Despite roughly 1500 pages of legislative text, the destructive role of the government-backed housing giants remains a glaring omission. Enabled by Congress, Fannie Mae and Freddie Mac wrought havoc on the housing market and remain on operational life support as taxpayers subsidize their failure. After their leading role in the sub-prime mortgage crisis, they’ve received $145 billion in taxpayer dollars, with hundreds of billions more on its way. Fannie and Freddie demonstrate just how big federally blessed and guaranteed businesses can grow – and just how hard they can fall.
A number of key corrections to mitigate the path of destruction from crony capitalism’s wake have been rejected throughout the Senate debate. Senator John McCain, for example, offered an amendment to end the privatized profit/socialized loss model of Fannie and Freddie, phasing out costly taxpayer subsidies. House Republicans have also put forth serious reforms for Fannie and Freddie, as part of our larger financial reform alternative – despite being shut out of the process in House.
There is no shortage of innovative alternatives to the heavy-handed government approach. Oliver Hart of Harvard University and Luigi Zingales of the University of Chicago have offered an innovative proposal that gets at the “too-big-to-fail” question. Rather than arbitrary government seizure, Hart/Zingales suggest a market-based trigger that tells firms when to beef up capital. Credit default swap spreads would determine the probability of default, and the buffer would be broken into two levels of capital: basic equity and junior long-term debt. The Hart/Zingales approach is aimed to better balance “the need to curb reckless risk-taking…while making sure not to unduly constrain economic activity, investment and growth.” (Hart/Zingales)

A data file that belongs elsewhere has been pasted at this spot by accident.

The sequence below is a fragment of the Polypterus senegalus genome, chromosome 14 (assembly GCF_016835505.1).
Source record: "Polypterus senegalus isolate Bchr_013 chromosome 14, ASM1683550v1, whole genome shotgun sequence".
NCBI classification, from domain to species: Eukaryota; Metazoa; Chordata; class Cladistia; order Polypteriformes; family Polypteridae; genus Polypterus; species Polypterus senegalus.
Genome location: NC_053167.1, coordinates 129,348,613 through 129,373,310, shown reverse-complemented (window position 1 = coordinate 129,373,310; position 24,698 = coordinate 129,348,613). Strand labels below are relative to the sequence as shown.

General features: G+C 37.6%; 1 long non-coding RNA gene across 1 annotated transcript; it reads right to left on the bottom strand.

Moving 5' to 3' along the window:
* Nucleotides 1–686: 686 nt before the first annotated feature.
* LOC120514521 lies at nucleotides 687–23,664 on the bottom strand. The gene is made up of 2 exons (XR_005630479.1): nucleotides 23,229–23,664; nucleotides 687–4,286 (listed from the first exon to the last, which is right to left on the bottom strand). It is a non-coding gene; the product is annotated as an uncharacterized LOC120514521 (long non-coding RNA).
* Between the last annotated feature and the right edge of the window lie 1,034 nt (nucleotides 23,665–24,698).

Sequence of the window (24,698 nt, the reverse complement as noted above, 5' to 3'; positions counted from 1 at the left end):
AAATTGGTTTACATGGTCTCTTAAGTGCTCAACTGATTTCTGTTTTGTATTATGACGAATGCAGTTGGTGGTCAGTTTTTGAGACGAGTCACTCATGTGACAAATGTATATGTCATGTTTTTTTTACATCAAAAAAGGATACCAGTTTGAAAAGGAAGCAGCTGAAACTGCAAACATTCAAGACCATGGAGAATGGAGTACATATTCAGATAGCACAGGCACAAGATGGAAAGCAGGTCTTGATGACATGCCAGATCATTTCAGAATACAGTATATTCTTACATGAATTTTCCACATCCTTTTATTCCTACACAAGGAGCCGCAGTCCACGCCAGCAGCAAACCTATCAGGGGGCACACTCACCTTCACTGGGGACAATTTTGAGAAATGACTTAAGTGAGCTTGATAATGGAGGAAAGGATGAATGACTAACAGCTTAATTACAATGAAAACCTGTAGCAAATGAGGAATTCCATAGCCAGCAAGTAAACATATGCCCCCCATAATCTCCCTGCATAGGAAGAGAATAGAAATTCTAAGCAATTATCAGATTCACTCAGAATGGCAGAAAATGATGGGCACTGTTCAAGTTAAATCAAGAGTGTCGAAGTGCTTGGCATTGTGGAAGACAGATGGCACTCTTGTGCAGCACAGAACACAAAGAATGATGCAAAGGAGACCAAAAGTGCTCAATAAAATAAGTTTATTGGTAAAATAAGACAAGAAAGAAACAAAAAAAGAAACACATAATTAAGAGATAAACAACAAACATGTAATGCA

The frenzied timeline in Congress is aimed at scoring a legislative victory prior to the November midterms – neglecting the importance of engaging the American people in the policy disputes and forging consensus addressing the root problems. The Financial Crisis Inquiry Commission, for example, has been essentially cast aside by the very same Congress that tasked the commission to investigate the crisis and issue its report later this year. The Democratic leaders on both ends of Pennsylvania Avenue have opted to rush a bill to the President’s desk now, putting ideological goals and campaign strategy ahead of the catalyst for financial reform: making certain the crisis of 2008 never happens again.
The federal government has a critical role to help ensure financial markets are fair and transparent, and to hold accountable those that violate the rules. Reform should aim to restore the principles which have made credit available to American families and entrepreneurs and our capital markets the envy of the world: freedom to participate, an unbreakable link between performance and reward, continued attachment to risk, and a sense of responsibility that ensures those who reap the gains may also have to bear the losses.
This misguided overhaul is the latest threat to the American engine of prosperity – a threat that we cannot afford.
This article available online at: http://www.realclearpolitics.com/articles/2010/05/20/wall_street_reform_just_more_crony_capitalism_105659.html